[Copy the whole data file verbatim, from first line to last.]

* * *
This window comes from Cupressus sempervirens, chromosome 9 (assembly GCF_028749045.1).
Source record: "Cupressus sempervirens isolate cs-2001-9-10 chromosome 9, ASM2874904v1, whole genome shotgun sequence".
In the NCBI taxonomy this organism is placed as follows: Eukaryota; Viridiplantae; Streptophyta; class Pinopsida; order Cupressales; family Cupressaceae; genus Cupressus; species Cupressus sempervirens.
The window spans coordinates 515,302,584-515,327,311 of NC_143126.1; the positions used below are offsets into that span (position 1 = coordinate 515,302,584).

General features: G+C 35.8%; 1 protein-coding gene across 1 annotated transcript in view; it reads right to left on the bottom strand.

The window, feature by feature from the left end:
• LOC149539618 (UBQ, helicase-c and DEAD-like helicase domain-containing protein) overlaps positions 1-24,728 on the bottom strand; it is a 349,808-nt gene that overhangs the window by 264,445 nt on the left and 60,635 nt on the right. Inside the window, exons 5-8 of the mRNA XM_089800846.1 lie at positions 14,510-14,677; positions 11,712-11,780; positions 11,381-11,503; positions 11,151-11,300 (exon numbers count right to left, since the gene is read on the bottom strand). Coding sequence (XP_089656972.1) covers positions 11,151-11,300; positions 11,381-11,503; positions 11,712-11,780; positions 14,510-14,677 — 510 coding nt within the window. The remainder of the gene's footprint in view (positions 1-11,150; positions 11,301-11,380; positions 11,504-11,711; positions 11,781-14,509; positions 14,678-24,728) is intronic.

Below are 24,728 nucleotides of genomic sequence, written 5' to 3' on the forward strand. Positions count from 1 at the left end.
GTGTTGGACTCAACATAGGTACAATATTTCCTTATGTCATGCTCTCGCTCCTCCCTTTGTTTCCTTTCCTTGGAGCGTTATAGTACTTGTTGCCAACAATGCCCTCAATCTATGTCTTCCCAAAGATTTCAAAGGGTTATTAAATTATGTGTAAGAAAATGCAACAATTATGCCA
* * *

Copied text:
This window comes from Cupressus sempervirens, chromosome 9 (assembly GCF_028749045.1).
Source record: "Cupressus sempervirens isolate cs-2001-9-10 chromosome 9, ASM2874904v1, whole genome shotgun sequence".
In the NCBI taxonomy this organism is placed as follows: Eukaryota; Viridiplantae; Streptophyta; class Pinopsida; order Cupressales; family Cupressaceae; genus Cupressus; species Cupressus sempervirens.
The window spans coordinates 515,302,584-515,327,311 of NC_143126.1; the positions used below are offsets into that span (position 1 = coordinate 515,302,584).

General features: G+C 35.8%; 1 protein-coding gene across 1 annotated transcript in view; it reads right to left on the bottom strand.

The window, feature by feature from the left end:
• LOC149539618 (UBQ, helicase-c and DEAD-like helicase domain-containing protein) overlaps positions 1-24,728 on the bottom strand; it is a 349,808-nt gene that overhangs the window by 264,445 nt on the left and 60,635 nt on the right. Inside the window, exons 5-8 of the mRNA XM_089800846.1 lie at positions 14,510-14,677; positions 11,712-11,780; positions 11,381-11,503; positions 11,151-11,300 (exon numbers count right to left, since the gene is read on the bottom strand). Coding sequence (XP_089656972.1) covers positions 11,151-11,300; positions 11,381-11,503; positions 11,712-11,780; positions 14,510-14,677 — 510 coding nt within the window. The remainder of the gene's footprint in view (positions 1-11,150; positions 11,301-11,380; positions 11,504-11,711; positions 11,781-14,509; positions 14,678-24,728) is intronic.

Below are 24,728 nucleotides of genomic sequence, written 5' to 3' on the forward strand. Positions count from 1 at the left end.
GTGTTGGACTCAACATAGGTACAATATTTCCTTATGTCATGCTCTCGCTCCTCCCTTTGTTTCCTTTCCTTGGAGCGTTATAGTACTTGTTGCCAACAATGCCCTCAATCTATGTCTTCCCAAAGATTTCAAAGGGTTATTAAATTATGTGTAAGAAAATGCAACAATTATGCCA